Maine Medicine Weekly Update - 05/29/2018  (Plain Text Version)

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In this issue:
•  Harvard Pilgrim Health Care, Community Health Options to Continue Participation in ACA Marketplace
•  Wording Proposed by Secretary of State for Home Health Referendum
•  MMA Past President Dr. Charles Pattavina Testifies to U.S. Senate Committee
•  CMS Releases SIM Report
•  Shaun Alfreds Appointed as Head of HealthInfoNet
•  Update Will Change Buprenorphine MME Display in Most State PMPs
•  Int’l Mediterranean Diet Month: Making the Case for a Healthy Diet as a Tool for Diabetes Prevention
•  New Interactive Online Course Ups Physicians’ Nutrition Knowledge, Supports Patients in Diabetes Prevention
•  Legislative Report: Appropriations Committee Meets May 30th
•  One River, One Ocean: June 2-14, 2018
•  HPV Summit in Brewer June 7th
•  Wednesday, June 13 in Augusta: Next Steps in Addressing Maine's Opioid Crisis
•  X Waiver Course in Waterville June 16th
•  MCMI Training Programs - Level 1 and Level 2 - June 22
•  New Free CME on Alzheimer's Risk, Detection, and Management
•  Peer Navigation Program from Facing Our Risk of Cancer Empowered (FORCE)
•  Online Learning Opportunities Offering CME Credits - from the Northern New England Practice Transformation Network
•  Northern New England Society of Addiction Medicine 2018 Annual Conference & Meeting - Nov 2-3
•  Behavioral Health Consultant
•  Internal Medicine Outpatient Physician Opportunity
•  Ob/Gyn Physician Opportunity
•  Outpatient Internal Medicine Physician – Bangor, Maine
•  Family Practice Physician - Bucksport Regional Health Center
•  Relocate to Beautiful Southwestern Maine - Medical Director/Family Practice Physician
•  Psychiatry Faculty, Division of Child & Adolescent Psychiatry
•  Psychiatric Medical Director
•  Maine's Largest FQHC in need of Physician for Geriatric Program
•  Multiple Family Med Opportunities in Beloved Community Health Centers
•  Outpatient Only - Internal Medicine with Loan Repayment & Sign-on Bonus
•  Internal Medicine Outpatient Physician
•  Clinical Cardiology Opportunity
•  Opportunities at the VA for Volunteer Physicians


MMA Past President Dr. Charles Pattavina Testifies to U.S. Senate Committee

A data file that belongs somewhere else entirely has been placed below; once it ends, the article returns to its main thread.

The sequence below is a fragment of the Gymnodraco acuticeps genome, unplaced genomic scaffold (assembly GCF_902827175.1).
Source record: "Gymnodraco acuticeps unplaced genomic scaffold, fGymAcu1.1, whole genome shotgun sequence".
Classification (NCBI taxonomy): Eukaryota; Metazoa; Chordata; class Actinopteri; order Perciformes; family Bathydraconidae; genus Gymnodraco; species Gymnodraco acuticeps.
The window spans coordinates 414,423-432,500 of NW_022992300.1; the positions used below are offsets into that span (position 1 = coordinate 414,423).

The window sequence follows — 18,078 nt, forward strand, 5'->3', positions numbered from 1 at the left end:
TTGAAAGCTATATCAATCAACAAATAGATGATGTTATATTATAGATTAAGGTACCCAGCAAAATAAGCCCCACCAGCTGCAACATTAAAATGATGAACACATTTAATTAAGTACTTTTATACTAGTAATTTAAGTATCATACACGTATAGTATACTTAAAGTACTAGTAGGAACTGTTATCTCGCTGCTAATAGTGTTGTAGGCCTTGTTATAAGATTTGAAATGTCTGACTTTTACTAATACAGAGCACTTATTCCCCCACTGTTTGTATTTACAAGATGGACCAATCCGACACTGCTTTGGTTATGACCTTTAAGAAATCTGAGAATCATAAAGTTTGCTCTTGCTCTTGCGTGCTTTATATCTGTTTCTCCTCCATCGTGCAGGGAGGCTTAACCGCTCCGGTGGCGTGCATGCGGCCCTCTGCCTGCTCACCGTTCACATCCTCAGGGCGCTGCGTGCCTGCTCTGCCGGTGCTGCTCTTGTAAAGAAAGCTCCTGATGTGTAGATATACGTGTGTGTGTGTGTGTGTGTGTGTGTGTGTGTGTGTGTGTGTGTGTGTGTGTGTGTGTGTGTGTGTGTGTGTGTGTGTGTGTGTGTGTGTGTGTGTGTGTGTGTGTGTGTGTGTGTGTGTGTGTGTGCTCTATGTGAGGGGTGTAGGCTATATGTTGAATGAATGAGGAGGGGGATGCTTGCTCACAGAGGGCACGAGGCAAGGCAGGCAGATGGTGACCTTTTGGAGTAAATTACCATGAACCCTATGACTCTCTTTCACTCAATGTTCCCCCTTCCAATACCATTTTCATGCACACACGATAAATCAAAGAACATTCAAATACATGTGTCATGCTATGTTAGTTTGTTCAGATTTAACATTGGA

At the invitation of U.S. Senator Susan Collins, the Chairman of the Senate Aging Committee, Dr. Pattavina testified at a hearing today focused on the continued challenges of identifying opioid misuse among older adults, the efforts to reduce seniors’ dependence on opioids, and the need to expand access to treatment for those battling addiction. 

Dr. Charles Pattavina, MD, FACEP, discussed his experience treating this population, which is often overlooked in the current opioid crisis.

“While the effects of the opioid epidemic on seniors are in large part similar to the effects on the population as a whole, the epidemic does present some unique challenges for older Americans,” said Dr. Pattavina.

Dr. Pattavina explained how increased incidences of comorbidities and acute illnesses and injuries among older Americans make them more susceptible to opioid misuse.  Health care providers play a critical role in ensuring older adults’ pain is managed while reducing the risk for addiction.  Dr. Pattavina noted that education and outreach efforts as well as Maine’s prescription monitoring program help reduce the number of overprescribing outliers. 

To assist those facing addiction, Dr. Pattavina called for removing barriers to inpatient residential treatment and medication assisted therapy, as well as addressing the shortage of psychiatric services.  He also observed that seniors are affected by the opioid epidemic in other ways beyond prescription drug abuse.

“In addition to being at risk for crime such as having their medications stolen and diverted by caretakers, family members, and others, we are seeing many cases in which people who have become dependent on these medications seem to be tapered off them too quickly with little offered in the way of alternative pain management,” Dr. Pattavina continued.

“Many perceive the face of opioid addiction as young.  The epidemic, however, intersects just as much with older adults,” said Senator Collins. “While there is no silver bullet to ending this scourge, Congress and this Committee are fighting back on multiple fronts.  We are making progress, but we must continue to reexamine this issue from every angle, as the opioid crisis continues to tighten its grip not only on older adults, but also on the future generations of America.” 

In 2016, one in three people with Medicare Part D—14.4 million beneficiaries—received an opioid prescription, 500,000 received high amounts of opioids, and 90,000 were at “serious risk” of misuse or overdose according to the Department of Health and Human Services Office of Inspector General (HHS OIG). The Substance Abuse and Mental Health Services Administration also reported that opioid misuse doubled between 2002 and 2014 among Americans ages 50 and older.  Last year, the CDC reported that the amount of opioids prescribed in 2015 was enough for every American to be medicated around the clock for three weeks.